Netanyahu’s coalition partner Habayit Hayehudi as well as his own rightwing flank inside Likud were very unhappy, to say the least, with the results as well as the process of reshuffling and altering policy without consulting them. Naftali Bennett was livid, and tweeted: “By signing this agreement, we are sending a dangerous message to the entire world: anyone who succeeds in infiltrating into Israel illegally receives a residency award here or in a Western country.”
Bennett also stated: “The granting of legal status to 16,000 infiltrators in Israel will turn Israel into a paradise for infiltrators and constitutes a total surrender to the false campaign that has been disseminated in the media in recent months.”
And also, referring to Netanyahu’s promises: “The discourse on dispersing infiltrators into kibbutzim and moshavim is a sham. Once illegal immigrants are granted residency status in Israel, they will be entitled to stay wherever they wish. They will petition the High Court of Justice in the name of freedom of movement and will win. We mustn’t sell delusions, but create real solutions.”
Apropos the High Court, it is obvious that once the legalized infiltrators settle in, they’ll demand family reunification—and the high court will back them, effectively tripling or quadrupling their numbers.
But then Germany and Italy announced that, contrary to the Prime Minister’s announcement, they never received a request from the UNHCR or from the Israeli government to absorb the migrants. At which point the Prime Minister’s Office explained that Netanyahu had mentioned the names of these two countries only as examples, and that the UN would be conducting negotiations with Western countries directly.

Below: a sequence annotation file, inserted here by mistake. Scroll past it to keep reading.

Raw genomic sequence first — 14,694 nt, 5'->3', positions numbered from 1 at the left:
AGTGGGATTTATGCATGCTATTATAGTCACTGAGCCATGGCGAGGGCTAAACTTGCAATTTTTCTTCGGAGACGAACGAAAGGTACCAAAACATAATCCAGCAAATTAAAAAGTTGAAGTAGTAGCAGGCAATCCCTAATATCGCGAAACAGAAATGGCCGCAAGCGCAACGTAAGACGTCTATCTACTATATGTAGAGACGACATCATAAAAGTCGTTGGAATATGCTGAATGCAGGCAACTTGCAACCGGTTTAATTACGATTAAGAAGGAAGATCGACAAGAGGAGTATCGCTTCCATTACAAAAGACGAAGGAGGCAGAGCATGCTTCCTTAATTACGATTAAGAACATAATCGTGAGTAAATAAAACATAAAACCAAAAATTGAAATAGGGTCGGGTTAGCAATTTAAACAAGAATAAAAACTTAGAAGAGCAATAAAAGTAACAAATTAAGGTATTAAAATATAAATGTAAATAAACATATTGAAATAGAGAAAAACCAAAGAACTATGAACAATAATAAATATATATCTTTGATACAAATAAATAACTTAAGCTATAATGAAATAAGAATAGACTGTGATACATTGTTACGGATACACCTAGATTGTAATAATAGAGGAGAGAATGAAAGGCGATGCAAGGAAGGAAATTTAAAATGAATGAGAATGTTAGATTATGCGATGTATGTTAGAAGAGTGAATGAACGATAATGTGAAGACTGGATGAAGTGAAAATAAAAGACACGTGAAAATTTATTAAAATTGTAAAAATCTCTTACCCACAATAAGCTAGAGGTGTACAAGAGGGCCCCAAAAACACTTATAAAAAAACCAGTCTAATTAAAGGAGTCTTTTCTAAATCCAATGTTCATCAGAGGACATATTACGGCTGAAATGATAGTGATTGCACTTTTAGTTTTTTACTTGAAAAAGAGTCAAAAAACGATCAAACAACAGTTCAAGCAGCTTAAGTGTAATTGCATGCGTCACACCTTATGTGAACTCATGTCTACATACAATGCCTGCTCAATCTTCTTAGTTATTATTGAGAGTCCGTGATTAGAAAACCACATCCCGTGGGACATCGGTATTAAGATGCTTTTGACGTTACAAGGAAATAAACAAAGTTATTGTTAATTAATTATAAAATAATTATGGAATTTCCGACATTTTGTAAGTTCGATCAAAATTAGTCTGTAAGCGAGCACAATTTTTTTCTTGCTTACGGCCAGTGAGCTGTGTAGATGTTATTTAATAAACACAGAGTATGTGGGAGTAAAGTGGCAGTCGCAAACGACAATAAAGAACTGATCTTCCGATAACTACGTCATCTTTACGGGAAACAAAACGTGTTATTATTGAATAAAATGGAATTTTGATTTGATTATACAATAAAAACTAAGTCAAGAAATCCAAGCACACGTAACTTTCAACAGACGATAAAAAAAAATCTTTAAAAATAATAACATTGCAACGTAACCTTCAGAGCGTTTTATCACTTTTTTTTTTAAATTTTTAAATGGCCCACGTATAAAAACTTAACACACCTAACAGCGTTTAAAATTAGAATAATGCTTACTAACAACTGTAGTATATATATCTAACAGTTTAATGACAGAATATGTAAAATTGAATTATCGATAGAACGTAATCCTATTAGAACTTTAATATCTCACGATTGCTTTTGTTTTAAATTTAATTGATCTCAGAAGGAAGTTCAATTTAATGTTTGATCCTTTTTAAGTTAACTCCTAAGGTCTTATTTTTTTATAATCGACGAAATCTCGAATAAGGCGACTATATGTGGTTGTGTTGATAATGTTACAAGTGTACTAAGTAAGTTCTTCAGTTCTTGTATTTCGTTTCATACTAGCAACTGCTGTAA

— EU in Israel (@EUinIsrael) April 2, 2018
That was two deals that collapsed on Netanyahu in one evening. So he did the only thing he could: he blamed others.
Late Monday night, the PM posted on Facebook: “Dear friends, I am attentive to you as always. First, I ask you to understand the sequence of events:
“In the past two years I have been working with Rwanda so that it would serve as a ‘third country’ that absorbs infiltrators expelled without their consent. This is the only legal way for us to remove infiltrators without their consent, after the rest of our moves have been legally disqualified.
“Rwanda agreed to this and began the deportation operation.
“In recent weeks, with tremendous pressure on Rwanda by the New Israel Fund and elements in the European Union, Rwanda withdrew from the agreement and refused to accept infiltrators who would be forcibly removed from Israel.
“Under these circumstances, I decided to seek a new agreement that would still allow the continued removal of the infiltrators.
“In the meantime, I am suspending the implementation of the agreement, and after I meet with representatives [of south Tel Aviv residents], I will submit the agreement to a reexamination.”
Some in Israel’s media suggested on Tuesday that the interior minister was leading the PM astray. But it’s what coalition partners do all the time, and it’s the job of the prime minister to figure out those traps in advance. The problem is not that Netanyahu was facing an impossible blunder in which an unusual number of strings were being pulled in every direction.
The problem was that it was happening in public, over a few very embarrassing hours during which the PM appeared weak and confused. #FutureHistorians.